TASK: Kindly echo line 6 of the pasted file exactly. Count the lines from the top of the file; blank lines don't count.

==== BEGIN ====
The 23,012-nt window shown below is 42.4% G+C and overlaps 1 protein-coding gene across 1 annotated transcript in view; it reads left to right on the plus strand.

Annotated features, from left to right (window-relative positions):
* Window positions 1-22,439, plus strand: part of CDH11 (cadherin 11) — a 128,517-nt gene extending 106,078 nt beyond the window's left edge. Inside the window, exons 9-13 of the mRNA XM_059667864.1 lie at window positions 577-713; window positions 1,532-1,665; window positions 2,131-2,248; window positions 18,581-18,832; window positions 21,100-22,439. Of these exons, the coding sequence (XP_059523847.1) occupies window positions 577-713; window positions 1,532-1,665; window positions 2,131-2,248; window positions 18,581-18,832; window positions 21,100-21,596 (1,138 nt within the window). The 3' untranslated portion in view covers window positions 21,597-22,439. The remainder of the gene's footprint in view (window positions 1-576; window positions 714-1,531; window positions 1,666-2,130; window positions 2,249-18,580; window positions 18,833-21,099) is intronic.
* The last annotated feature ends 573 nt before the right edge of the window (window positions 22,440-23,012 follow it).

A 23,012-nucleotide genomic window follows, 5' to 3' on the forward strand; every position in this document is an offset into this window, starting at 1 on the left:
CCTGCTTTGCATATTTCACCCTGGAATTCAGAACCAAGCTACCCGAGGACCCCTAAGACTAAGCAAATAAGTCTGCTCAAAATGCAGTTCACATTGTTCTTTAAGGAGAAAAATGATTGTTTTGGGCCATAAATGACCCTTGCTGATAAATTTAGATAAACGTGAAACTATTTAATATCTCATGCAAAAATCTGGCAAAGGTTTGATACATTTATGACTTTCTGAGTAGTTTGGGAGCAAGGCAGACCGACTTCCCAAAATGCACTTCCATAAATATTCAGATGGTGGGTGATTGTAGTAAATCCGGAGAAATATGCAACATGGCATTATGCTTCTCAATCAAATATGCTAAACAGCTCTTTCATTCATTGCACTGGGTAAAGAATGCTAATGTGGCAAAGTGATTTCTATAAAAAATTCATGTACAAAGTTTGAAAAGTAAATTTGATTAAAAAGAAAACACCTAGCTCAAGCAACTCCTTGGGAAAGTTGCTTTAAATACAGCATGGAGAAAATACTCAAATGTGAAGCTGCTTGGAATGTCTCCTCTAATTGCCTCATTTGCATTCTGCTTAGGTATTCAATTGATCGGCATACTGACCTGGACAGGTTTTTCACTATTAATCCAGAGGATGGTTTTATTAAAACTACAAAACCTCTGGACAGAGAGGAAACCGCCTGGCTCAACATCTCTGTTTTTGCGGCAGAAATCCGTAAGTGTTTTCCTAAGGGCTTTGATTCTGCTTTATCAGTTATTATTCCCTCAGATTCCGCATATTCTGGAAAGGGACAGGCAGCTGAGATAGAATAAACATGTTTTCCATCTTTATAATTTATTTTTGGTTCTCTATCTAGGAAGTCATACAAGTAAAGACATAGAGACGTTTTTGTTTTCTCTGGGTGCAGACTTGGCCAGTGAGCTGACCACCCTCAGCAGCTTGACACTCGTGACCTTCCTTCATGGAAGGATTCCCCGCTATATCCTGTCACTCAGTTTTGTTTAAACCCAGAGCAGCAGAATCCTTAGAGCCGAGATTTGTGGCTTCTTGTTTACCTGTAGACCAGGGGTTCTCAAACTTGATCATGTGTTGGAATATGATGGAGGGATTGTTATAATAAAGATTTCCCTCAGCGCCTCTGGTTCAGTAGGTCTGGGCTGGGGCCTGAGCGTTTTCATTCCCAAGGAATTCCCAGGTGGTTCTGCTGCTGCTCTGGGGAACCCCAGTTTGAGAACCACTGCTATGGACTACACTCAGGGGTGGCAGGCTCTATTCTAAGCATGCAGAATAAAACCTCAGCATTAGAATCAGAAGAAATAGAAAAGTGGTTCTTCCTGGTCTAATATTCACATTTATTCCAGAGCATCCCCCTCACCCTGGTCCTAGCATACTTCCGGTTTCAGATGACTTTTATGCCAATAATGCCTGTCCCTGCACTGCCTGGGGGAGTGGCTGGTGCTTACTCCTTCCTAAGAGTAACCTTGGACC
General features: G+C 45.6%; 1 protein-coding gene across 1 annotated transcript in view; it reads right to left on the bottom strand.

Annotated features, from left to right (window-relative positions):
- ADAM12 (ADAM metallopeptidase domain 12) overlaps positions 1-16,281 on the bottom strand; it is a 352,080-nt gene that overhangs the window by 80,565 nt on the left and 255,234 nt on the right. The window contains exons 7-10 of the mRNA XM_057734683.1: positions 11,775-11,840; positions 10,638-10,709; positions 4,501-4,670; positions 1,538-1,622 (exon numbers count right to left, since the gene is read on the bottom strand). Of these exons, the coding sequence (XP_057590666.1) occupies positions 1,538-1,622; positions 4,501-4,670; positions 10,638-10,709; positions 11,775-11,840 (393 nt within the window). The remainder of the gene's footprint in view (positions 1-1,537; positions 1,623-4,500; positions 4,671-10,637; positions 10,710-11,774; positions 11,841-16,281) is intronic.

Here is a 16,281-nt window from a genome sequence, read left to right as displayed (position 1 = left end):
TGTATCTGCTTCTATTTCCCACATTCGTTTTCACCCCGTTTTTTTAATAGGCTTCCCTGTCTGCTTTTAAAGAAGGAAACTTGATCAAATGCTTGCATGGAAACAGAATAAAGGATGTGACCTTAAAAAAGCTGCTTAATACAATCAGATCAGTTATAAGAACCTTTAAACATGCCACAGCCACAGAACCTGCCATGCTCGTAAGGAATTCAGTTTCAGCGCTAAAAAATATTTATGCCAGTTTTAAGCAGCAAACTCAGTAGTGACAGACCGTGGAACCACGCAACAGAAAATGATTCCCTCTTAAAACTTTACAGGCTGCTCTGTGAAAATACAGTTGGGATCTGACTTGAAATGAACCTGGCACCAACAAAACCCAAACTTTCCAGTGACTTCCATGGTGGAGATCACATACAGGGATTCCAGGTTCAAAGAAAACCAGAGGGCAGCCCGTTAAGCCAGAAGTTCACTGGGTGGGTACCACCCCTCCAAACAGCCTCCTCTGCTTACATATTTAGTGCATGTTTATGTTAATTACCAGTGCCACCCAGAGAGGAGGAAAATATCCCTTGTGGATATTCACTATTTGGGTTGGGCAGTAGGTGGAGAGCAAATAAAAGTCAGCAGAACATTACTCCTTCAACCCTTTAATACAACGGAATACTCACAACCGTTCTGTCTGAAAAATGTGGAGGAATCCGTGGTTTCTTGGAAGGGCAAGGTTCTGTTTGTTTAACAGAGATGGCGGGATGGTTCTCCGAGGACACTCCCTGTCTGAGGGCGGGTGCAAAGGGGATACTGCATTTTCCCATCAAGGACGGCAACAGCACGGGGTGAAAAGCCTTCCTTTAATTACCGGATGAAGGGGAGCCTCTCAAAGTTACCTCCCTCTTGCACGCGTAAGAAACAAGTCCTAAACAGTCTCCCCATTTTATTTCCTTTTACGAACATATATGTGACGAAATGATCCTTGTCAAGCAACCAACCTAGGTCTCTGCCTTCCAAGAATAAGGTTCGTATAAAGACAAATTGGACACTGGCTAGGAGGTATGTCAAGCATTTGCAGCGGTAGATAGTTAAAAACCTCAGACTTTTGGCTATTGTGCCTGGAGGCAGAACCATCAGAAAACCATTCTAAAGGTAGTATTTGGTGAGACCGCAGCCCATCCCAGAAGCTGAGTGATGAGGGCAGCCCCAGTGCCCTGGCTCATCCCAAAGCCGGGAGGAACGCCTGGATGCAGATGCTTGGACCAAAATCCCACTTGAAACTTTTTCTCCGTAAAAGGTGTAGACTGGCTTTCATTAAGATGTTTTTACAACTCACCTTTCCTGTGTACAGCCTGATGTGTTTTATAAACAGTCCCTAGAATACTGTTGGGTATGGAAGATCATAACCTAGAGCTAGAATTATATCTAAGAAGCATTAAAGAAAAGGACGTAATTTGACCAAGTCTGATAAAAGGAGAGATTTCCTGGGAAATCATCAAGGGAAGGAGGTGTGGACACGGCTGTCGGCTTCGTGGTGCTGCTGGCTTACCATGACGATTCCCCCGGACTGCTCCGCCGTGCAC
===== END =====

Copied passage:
CCTGCTTTGCATATTTCACCCTGGAATTCAGAACCAAGCTACCCGAGGACCCCTAAGACTAAGCAAATAAGTCTGCTCAAAATGCAGTTCACATTGTTCTTTAAGGAGAAAAATGATTGTTTTGGGCCATAAATGACCCTTGCTGATAAATTTAGATAAACGTGAAACTATTTAATATCTCATGCAAAAATCTGGCAAAGGTTTGATACATTTATGACTTTCTGAGTAGTTTGGGAGCAAGGCAGACCGACTTCCCAAAATGCACTTCCATAAATATTCAGATGGTGGGTGATTGTAGTAAATCCGGAGAAATATGCAACATGGCATTATGCTTCTCAATCAAATATGCTAAACAGCTCTTTCATTCATTGCACTGGGTAAAGAATGCTAATGTGGCAAAGTGATTTCTATAAAAAATTCATGTACAAAGTTTGAAAAGTAAATTTGATTAAAAAGAAAACACCTAGCTCAAGCAACTCCTTGGGAAAGTTGCTTTAAATACAGCATGGAGAAAATACTCAAATGTGAAGCTGCTTGGAATGTCTCCTCTAATTGCCTCATTTGCATTCTGCTTAGGTATTCAATTGATCGGCATACTGACCTGGACAGGTTTTTCACTATTAATCCAGAGGATGGTTTTATTAAAACTACAAAACCTCTGGACAGAGAGGAAACCGCCTGGCTCAACATCTCTGTTTTTGCGGCAGAAATCCGTAAGTGTTTTCCTAAGGGCTTTGATTCTGCTTTATCAGTTATTATTCCCTCAGATTCCGCATATTCTGGAAAGGGACAGGCAGCTGAGATAGAATAAACATGTTTTCCATCTTTATAATTTATTTTTGGTTCTCTATCTAGGAAGTCATACAAGTAAAGACATAGAGACGTTTTTGTTTTCTCTGGGTGCAGACTTGGCCAGTGAGCTGACCACCCTCAGCAGCTTGACACTCGTGACCTTCCTTCATGGAAGGATTCCCCGCTATATCCTGTCACTCAGTTTTGTTTAAACCCAGAGCAGCAGAATCCTTAGAGCCGAGATTTGTGGCTTCTTGTTTACCTGTAGACCAGGGGTTCTCAAACTTGATCATGTGTTGGAATATGATGGAGGGATTGTTATAATAAAGATTTCCCTCAGCGCCTCTGGTTCAGTAGGTCTGGGCTGGGGCCTGAGCGTTTTCATTCCCAAGGAATTCCCAGGTGGTTCTGCTGCTGCTCTGGGGAACCCCAGTTTGAGAACCACTGCTATGGACTACACTCAGGGGTGGCAGGCTCTATTCTAAGCATGCAGAATAAAACCTCAGCATTAGAATCAGAAGAAATAGAAAAGTGGTTCTTCCTGGTCTAATATTCACATTTATTCCAGAGCATCCCCCTCACCCTGGTCCTAGCATACTTCCGGTTTCAGATGACTTTTATGCCAATAATGCCTGTCCCTGCACTGCCTGGGGGAGTGGCTGGTGCTTACTCCTTCCTAAGAGTAACCTTGGACC